The aneroid and wrist measures did not significantly differ from mercury measures at any age.
For those less than 21, the aneroid monitor was significantly lower than the mercury measurement (P = .086, Cohen's d =.34, a small effect) and the arm measurement was significantly greater than the mercury for those 21 to 24.5 (d = .60, a medium effect).
The variability of the differences between these measurements and the mercury was highest for participants over age 50, with the exception of the aneroid. Further, the variability of the difference between wrist and mercury measures was significantly higher than other monitors for participants over age 50.
With regard to diastolic pressure, the wrist measure would be graded lower than C, but the arm and aneroid measures would receive B grades.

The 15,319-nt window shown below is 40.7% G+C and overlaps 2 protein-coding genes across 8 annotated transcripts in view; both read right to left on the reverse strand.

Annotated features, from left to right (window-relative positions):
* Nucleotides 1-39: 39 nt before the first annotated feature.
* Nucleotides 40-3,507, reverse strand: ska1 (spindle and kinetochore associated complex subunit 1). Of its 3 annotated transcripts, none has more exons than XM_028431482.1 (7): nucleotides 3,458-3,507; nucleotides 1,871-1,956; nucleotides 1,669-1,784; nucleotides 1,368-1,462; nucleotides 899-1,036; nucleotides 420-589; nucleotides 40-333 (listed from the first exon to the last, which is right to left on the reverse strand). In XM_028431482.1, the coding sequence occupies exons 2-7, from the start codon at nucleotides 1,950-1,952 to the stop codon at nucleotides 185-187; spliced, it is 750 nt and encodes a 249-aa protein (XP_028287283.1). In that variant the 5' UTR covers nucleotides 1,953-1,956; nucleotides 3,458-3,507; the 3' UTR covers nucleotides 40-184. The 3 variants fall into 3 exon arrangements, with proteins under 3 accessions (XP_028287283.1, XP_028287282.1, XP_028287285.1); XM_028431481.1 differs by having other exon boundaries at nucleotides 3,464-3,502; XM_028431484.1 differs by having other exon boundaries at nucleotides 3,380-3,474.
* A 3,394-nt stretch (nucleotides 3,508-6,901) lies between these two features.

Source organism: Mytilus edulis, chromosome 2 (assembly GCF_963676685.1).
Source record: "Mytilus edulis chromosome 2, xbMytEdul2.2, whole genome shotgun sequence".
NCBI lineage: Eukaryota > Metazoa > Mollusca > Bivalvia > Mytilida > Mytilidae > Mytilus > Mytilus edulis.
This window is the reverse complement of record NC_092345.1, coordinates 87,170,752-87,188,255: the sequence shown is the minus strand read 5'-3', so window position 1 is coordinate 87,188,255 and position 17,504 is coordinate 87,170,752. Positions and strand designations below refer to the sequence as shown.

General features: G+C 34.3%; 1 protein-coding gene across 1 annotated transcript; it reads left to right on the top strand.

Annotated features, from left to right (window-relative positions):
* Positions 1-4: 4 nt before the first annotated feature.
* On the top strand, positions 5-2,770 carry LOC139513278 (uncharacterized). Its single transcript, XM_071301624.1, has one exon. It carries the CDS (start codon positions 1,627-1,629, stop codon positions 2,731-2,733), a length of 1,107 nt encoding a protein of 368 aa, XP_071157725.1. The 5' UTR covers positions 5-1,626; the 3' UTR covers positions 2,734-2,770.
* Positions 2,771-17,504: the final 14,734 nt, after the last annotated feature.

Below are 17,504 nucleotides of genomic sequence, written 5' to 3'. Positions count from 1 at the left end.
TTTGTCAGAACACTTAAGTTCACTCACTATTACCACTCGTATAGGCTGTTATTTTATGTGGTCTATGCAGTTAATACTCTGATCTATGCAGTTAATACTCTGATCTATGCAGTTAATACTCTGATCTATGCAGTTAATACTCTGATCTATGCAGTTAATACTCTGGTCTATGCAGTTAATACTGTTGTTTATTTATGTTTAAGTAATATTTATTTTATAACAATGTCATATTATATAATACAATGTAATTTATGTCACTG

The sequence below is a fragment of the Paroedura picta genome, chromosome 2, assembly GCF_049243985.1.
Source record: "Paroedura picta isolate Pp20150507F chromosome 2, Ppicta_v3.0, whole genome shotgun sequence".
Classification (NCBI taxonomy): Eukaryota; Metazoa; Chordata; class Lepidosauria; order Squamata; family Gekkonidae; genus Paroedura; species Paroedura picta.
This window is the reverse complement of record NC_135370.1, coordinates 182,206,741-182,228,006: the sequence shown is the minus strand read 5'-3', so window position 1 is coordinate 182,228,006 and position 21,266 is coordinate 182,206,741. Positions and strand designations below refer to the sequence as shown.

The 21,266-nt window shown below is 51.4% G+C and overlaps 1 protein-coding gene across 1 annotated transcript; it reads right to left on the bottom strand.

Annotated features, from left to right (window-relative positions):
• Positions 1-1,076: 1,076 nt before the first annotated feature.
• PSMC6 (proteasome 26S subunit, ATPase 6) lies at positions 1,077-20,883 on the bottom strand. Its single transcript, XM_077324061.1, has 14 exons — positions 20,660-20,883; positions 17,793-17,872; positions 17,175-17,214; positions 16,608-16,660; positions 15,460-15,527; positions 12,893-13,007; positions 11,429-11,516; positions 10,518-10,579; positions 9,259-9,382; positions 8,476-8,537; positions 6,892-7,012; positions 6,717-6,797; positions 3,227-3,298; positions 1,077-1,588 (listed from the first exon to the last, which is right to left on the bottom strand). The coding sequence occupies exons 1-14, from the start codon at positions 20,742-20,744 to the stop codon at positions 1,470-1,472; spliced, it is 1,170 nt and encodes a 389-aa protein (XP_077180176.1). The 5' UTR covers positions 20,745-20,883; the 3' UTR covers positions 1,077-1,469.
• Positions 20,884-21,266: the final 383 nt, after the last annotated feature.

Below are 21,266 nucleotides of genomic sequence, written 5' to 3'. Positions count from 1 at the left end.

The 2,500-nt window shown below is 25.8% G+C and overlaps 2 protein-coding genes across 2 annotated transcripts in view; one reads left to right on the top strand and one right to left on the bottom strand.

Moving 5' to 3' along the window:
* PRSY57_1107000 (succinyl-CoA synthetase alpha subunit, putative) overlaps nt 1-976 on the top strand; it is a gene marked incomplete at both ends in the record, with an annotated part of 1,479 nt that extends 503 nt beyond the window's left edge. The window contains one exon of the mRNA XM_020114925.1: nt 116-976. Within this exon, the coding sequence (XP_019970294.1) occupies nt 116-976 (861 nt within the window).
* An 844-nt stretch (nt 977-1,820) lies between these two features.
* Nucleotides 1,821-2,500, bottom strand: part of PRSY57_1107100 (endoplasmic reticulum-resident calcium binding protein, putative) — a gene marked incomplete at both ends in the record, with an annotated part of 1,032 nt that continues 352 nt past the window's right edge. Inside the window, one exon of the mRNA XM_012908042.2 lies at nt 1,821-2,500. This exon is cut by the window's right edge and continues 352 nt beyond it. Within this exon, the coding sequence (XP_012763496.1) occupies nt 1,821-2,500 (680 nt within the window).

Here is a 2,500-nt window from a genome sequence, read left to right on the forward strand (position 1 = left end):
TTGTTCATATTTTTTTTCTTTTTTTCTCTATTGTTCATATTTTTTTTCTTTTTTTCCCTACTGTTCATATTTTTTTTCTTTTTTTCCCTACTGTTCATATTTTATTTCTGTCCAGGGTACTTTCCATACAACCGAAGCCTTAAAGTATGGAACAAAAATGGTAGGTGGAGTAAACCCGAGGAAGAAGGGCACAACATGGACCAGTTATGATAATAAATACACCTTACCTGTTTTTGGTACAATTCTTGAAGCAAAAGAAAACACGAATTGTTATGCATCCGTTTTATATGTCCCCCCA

This study and others demonstrate the inaccuracy of automated BP monitors and traditional aneroid manometers when compared to the gold standard mercury column manometer, especially for different age groups.
It is also essential to recognize the need for frequent calibration of aneroid units with the mercury column manometer.
As in other studies and reports, (7,9,12,15) our study found that the automated arm and wrist units and the aneroid sphygmomanometer used in the study did not pass standards set forth by the BHS and AAMI due to variability of systolic and diastolic BPs in mmHg when compared to the control.
Calibrate BP manometers (aneroid and automatic) twice each year against a mercury manometer, and/or return to manufacturer for calibration and repair.